A life is what we experience…each and every one of us…we experience: a life.
The feeling of being alive in the world: this is a primarily mental thing…the experience of a physical body in dimensional space. We exist as a field of potentially focused awareness within muffled sensations of enfolded flesh. Our bodies are experienced as alternately tensed and relaxed musculature, interiority, a certain visceral fluidity, and – as a result of our skeletal frame – with a sense of rigidity upon which our more subtle experiences are hung.
For the most part, we experience our consciousness as a focused awareness somewhere behind our eyes. It sort of hovers there in a nebulous space within our heads, even while it is continuously connected via sense impressions to the outside world. In addition to the somatic sensations of being within a tunnel of skin, much of our experience consists of the exchange between these sensory inputs and our thoughts.
We can recall a sequence of events…memories…moments really – instants of time. There is a series of them. They extend backward in an imagined space within us that we conceive of as an inner temporal dimension. Those slivers of memory are severely limited in number, when compared to the seemingly countless moments of time we experience.
When we scan back through the mental recreation of our memories, the ones that have been with us the longest are faded – at some point they simply disappear into the fog of half-remembered childhood. They are all we have, really, to pinion our sense of existence within a murky insubstantial past.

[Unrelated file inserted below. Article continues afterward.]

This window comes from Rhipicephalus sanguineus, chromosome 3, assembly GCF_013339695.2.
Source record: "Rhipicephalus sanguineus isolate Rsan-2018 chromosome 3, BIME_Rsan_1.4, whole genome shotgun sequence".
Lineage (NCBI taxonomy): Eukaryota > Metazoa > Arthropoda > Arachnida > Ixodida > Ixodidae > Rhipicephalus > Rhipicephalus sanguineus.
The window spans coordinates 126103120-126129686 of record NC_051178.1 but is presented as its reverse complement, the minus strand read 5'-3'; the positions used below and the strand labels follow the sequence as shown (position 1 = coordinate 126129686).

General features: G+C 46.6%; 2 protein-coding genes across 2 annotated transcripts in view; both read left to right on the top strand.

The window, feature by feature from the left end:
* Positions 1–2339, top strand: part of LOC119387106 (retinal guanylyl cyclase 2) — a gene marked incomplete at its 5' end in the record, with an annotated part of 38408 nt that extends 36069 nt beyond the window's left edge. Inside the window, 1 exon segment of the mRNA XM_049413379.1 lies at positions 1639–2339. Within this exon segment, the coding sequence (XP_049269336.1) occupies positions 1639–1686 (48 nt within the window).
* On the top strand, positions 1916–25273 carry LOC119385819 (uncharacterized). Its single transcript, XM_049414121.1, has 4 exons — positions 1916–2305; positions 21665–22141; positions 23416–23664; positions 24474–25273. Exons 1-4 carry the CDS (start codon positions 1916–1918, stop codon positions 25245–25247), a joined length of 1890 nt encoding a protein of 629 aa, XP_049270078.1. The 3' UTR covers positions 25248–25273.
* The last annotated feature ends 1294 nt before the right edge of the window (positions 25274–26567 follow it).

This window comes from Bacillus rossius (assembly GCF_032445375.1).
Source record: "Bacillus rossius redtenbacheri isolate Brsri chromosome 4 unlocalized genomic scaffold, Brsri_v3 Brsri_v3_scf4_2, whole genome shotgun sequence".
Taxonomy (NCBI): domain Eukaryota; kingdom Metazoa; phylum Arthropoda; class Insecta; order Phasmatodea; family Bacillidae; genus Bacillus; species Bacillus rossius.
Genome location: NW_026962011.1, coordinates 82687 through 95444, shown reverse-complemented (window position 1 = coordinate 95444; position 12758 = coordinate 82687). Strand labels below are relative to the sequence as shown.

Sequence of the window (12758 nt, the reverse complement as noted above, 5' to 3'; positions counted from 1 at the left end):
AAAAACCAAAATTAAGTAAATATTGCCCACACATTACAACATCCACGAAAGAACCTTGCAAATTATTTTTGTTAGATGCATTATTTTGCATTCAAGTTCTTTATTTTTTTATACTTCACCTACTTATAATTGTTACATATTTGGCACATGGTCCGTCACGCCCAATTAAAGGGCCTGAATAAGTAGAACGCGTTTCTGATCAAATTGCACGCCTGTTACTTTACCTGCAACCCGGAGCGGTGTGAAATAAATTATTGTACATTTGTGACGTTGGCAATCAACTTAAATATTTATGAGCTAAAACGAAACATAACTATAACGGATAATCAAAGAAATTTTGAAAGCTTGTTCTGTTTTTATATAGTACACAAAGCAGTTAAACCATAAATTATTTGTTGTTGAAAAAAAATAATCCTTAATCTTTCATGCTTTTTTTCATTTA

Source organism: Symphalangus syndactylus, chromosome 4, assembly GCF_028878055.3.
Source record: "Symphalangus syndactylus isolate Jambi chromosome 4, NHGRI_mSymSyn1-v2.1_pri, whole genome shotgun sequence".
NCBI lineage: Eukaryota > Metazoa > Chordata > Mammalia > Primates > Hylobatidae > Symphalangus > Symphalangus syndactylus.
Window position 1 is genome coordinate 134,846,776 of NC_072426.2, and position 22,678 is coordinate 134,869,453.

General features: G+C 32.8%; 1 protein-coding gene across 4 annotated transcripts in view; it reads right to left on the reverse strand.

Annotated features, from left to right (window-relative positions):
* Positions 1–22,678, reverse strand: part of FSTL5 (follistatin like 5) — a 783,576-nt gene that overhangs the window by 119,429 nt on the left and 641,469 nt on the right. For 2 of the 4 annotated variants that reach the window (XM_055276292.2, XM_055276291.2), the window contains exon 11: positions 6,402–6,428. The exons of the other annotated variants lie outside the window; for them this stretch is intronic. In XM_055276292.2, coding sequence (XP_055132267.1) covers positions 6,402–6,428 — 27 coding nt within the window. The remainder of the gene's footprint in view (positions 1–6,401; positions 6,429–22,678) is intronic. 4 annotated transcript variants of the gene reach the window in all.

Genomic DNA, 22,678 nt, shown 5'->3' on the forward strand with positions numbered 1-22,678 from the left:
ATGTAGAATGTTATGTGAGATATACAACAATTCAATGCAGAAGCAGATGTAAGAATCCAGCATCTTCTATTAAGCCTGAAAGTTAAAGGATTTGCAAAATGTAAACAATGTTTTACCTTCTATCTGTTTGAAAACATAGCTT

Of course, our identity – who we think we are – is intimately wrapped up in these early memories. They – as we are – are works in progress, for we embellish them and add to them, even as they are slowly diminished by the erasure of forgetfulness.
And so it goes, these aspects of being…being alive…are not typically our concern. We take for granted the most mysterious and inscrutable parts of our existence. This is probably why these impressions are so difficult to describe in everyday language. Volumes of philosophy, psychology, physiology, and neurology are dedicated to simply coming to terms with the most essential aspects of describing what it is like to have human life – even while billions of us experience it directly every day.
We are on a journey together now. A little at a time, we are reflecting upon our experience on a very basic level and seeing how this experience, common to us all, has the potential of uniting us not only with various aspects of ourselves, but to all of nature, the world, and the universe at large.
Image: “a life” by Tullio DeSantis, digital image, 2010.
YouTube Video: “The Wonder of You” by Deepak Chopra.